The lone producer discusses horror films, the hurricane season and hopeful futures
Following up his 2017 debut EP Drain, the Miami based producer Marks – full name Donny M – returns this month with Crush, a new ten track LP released by London’s Coyote Records. Marks grew up in Jamaica and South Florida, “I was born in Kingston and grew up in and around St Mary and Ocho Rios,” he says. “I went to school all over. Too country for the city, too city for the country.”
Crush pulls heavily on the shifting energies and emotions of bass cultures to create what he describes as a “giant feelings dump”. Ahead of its release on 31 August, Marks shares the Crush track “Pop” and speaks to The Wire’s Daisy Hyde.
Daisy Hyde: Were you involved in any kind of music scene in Jamaica?
Marks: Besides going to a few sessions, I was too young to fully appreciate it.
How long have you been producing music?
Eight or nine years, somewhere around there I think.
What inspired you to start making music?
A good friend of mine lovingly pushed and prodded me into it while I was trying to organise an instrumental tape for a small internet community. I would drop it for little pockets of people but music has always been such a big part of my life that I always came back to it.
Has your hometown’s history of Miami bass influenced you in any way?
Not particularly. Dub music has probably more influence over me but anything with heavy bass I’m a fan of. I got into dubstep a bit late, probably around 2007 or 2008, so a lot of the guys that were really solidified around then I was bumping (DMZ etc). I had a good time exploring those first few dubstep all-star volumes, as well as film scores, particularly works by John Carpenter and a lot of 1980s horror synth shit. I’m pretty much always listening to rap or things related to rap too.
What’s your favourite horror film?
Day Of The Dead [directed by George A Romero, 1986]. I absolutely adore that film. It’s bleak with a healthy dose of nihilism, but also hopeful too. Everyone in that movie who zoned in on the problem of trying to assert and hang on to control ultimately dies. The characters trying to imagine a better future and looking ahead are the only ones who make it. Or that’s how I read it anyway. Also, one of the main characters is an easy going Jamaican, haha, so that definitely bumps it up for me.
What does the club scene in Miami look like at the moment?
I honestly couldn’t say. I’m not super involved. I imagine it’s probably a bunch of rich kids having fun doing whatever they wanna do.
Would you describe yourself as a lone producer? Do you feel that impacts on your sound in any way?
Absolutely it impacts on my music. It can be hard sometimes not to have immediate feedback or real-time collaboration but I think for now, for the sound I’ve been settling in on, a bit of isolation or loneliness works in my favour.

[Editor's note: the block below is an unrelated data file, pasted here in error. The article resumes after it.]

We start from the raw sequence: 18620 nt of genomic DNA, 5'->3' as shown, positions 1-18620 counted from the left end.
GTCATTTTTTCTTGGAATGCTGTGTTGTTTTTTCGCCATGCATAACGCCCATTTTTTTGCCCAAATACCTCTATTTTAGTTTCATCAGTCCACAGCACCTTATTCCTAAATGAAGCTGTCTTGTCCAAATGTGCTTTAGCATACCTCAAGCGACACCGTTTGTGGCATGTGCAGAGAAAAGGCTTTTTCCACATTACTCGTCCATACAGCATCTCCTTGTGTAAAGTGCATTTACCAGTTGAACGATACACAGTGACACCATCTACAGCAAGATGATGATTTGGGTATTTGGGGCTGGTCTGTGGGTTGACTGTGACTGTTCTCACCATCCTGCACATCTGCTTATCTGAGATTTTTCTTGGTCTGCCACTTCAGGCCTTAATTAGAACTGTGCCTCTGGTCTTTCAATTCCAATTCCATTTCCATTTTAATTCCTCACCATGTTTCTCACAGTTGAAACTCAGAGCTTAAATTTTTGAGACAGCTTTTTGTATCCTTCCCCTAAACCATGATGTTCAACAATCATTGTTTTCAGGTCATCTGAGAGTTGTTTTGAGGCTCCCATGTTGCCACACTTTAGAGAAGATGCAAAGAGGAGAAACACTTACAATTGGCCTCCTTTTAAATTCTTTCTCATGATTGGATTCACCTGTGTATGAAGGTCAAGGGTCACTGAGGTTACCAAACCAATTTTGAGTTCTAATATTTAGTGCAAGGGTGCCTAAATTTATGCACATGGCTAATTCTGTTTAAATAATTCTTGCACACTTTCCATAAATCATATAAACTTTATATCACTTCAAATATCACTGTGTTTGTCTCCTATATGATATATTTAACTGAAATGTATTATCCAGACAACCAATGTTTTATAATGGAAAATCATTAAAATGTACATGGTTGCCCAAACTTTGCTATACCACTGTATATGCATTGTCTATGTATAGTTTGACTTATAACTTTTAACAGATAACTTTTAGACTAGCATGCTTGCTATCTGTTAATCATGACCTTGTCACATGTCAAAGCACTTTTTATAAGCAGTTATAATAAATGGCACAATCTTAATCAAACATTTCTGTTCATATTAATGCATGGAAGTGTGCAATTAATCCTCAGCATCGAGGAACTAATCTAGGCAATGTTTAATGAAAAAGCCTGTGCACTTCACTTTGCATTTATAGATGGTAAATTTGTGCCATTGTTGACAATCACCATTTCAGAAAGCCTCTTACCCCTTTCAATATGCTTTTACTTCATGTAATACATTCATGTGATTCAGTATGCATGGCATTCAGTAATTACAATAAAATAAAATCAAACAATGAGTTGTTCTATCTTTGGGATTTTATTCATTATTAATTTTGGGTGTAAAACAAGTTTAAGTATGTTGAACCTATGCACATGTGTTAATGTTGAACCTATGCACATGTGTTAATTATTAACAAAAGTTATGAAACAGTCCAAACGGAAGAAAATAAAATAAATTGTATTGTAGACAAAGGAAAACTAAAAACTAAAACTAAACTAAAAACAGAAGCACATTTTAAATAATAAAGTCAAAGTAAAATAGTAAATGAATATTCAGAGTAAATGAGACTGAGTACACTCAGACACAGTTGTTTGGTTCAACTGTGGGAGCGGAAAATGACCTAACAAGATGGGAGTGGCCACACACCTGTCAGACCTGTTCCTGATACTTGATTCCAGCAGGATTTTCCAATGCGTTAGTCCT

How do you feel your surroundings influence your music?
The heat and endless sky are things that are always on my mind, but really my dreams and visions of the future influence me more.
What are those dreams and visions?
Hopeful of my own future and a societal one. I know things seem very doom and gloom right now because there’s a lot of nasty shit on the rise, but I have to believe these are just growing pains. As a civilisation, I don’t think we’ve fully processed or understand what the internet has done to us – is doing to us. I’m not saying that as a bad thing either. We’ve just been living in a flood of every kind of information, data. From facts, to fiction, to music, everything. We’re learning, possibly in the most painful/stressful way, that the only things that matter are the stuff you’re choosing everyday, moment to moment. That shit creates your world. I'm getting old so I’m just trying to be more patient and loving in everything, but with my self especially
I asked about your surroundings because the press release for Crush made a point of saying that it was created during hurricane season. Can you expand on that?
I’m still sitting on a grip of stuff from that period. It wasn’t my first hurricane season but it was the first where there was power loss for almost a week. It was just hot, miserable. I read and meditated a lot and tried to process some other stuff that was going on in my life at the time, money stresses and stuff like that.
The album is quite a journey. Can you describe the process of making it?
While writing, I was mainly focused on just learning. Learning how to mix down better, how to programme drums better, etc, while still being playful. I had a lot of fun making “Pop” and “Strawberry Shortcake” in particular. They’re probably my two favourites.
What is it about “Pop” [above] that makes it a favourite?
It was just a lot of fun to make. One of those breakthrough moments where what you’ve been practising or trying to learn finally kinda clicks. When I listen to it, it’s like a time capsule for that feeling. I felt great while making it, and I still feel good listening to it back. I even feel good thinking about it while I respond to this question, haha.
I read you're into RPG (Role Playing Games)?
I’m a big gamer though I’m not really playing a lot of RPGs lately because they just take a lot to get into for a small session, but I’m going through a game called Pillars Of Eternity right now, albeit slowly. It’s a PC RPG set in a world where science has essentially proven metaphysics is real – souls – and how all magic is based around it. I love that shit, haha, but it’s taking me forever to finish. There’s already a sequel where you get to go on a pirate-themed quest to kill a god. I’m excited to get to that one – in a few years’ time, probably.
What else do you do when you’re not making music?
Stare at memes in the group chat.
What are you currently listening to?
A lot of 03 Greedo, VIO_L3T’s Cloud Tech EP, Mutations by The Untouchables, Juice WRLD, and Benny The Butcher.